The sale of a business almost always includes employees. Both parties need to understand their rights and obligations to those employees, as a sale can create significant liabilities to employers if not done properly. For example, the seller may be deemed to have terminated their employment, triggering massive severance obligations. Or the buyer may unknowingly inherit all of their seniority, along with their growing severance entitlements.
Unfortunately, this is often an issue that is left to the very end of the negotiations, when it can be of critical importance.
In one case, we advised an individual that was looking to sell his business and fortunately, we were able to speak with him before the deal was concluded and explain that his potential liabilities to his employees were almost as high as the purchase price he was hoping to obtain.
The legal implications of the transaction will depend on a few factors, including the nature of the transaction, and specifically whether it is a share purchase or an asset purchase.
If you are engaging in a share purchase, then you will essentially be stepping into the shoes of the existing employer, and accepting all of their existing contracts and obligations (including those to their existing employees). In this situation, you may not want to keep all the employees, but if you dismiss them after taking ownership, you would be on the hook for all termination costs.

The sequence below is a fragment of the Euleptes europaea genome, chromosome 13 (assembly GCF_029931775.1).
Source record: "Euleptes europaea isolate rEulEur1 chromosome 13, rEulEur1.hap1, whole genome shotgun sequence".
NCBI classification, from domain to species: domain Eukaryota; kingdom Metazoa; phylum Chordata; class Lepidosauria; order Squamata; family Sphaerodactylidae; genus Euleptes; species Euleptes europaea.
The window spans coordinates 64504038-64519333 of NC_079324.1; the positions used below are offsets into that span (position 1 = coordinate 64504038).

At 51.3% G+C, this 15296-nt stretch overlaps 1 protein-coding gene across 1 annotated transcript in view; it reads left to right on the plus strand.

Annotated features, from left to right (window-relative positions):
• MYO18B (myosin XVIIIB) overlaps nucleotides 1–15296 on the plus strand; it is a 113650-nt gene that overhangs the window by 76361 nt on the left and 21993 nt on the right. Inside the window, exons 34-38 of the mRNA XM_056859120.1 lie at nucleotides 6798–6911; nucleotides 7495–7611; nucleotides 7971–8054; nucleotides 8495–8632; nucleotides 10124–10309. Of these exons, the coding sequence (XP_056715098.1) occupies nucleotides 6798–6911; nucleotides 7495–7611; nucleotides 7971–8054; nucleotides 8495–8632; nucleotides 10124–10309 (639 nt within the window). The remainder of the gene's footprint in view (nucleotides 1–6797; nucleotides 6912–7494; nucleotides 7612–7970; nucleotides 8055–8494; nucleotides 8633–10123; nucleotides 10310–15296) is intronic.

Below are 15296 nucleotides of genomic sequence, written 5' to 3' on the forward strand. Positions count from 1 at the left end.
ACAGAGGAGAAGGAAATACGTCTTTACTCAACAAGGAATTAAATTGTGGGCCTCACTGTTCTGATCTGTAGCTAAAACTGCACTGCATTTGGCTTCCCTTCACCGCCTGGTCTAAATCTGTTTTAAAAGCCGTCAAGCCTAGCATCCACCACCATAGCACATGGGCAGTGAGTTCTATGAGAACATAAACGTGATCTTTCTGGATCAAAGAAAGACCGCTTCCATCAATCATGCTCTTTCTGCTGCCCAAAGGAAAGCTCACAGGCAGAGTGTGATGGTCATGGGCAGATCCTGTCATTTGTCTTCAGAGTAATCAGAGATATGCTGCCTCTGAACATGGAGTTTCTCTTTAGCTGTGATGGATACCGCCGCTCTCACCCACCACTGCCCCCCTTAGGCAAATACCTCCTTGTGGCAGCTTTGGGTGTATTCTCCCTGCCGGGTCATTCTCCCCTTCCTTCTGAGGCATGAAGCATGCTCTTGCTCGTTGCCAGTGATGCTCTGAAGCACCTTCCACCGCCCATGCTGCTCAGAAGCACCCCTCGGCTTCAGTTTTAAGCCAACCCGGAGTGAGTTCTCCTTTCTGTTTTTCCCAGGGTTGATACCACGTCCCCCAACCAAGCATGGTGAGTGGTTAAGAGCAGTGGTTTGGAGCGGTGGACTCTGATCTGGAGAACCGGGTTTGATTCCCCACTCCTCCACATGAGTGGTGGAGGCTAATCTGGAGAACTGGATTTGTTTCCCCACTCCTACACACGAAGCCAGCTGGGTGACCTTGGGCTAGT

If it is an asset purchase, then you do not have to take on the employees, but you may want to take some or all of them. In this context, we can work with you to negotiate strategic contracts of employment. This must be done before you take over the business, since if they continue working, you may effectively be taking on the liabilities associated with them.
How we can help with buying or selling of your business
It is critical that you work with an Employment Lawyer to understand the potential obligations that you may be taking on before you enter into any kind of agreement.
We regularly work with purchasers, often in conjunction with their corporate lawyers, in order to address these issues and ensure that they are protected before they enter into a binding agreement. These discussions should take place long before a binding agreement is signed.
We want to be your Trusted Advisor, your Chief HR Law Officer, your business partner. Let us be part of your team, so that we can look after your employment law issues, and you can focus on your business.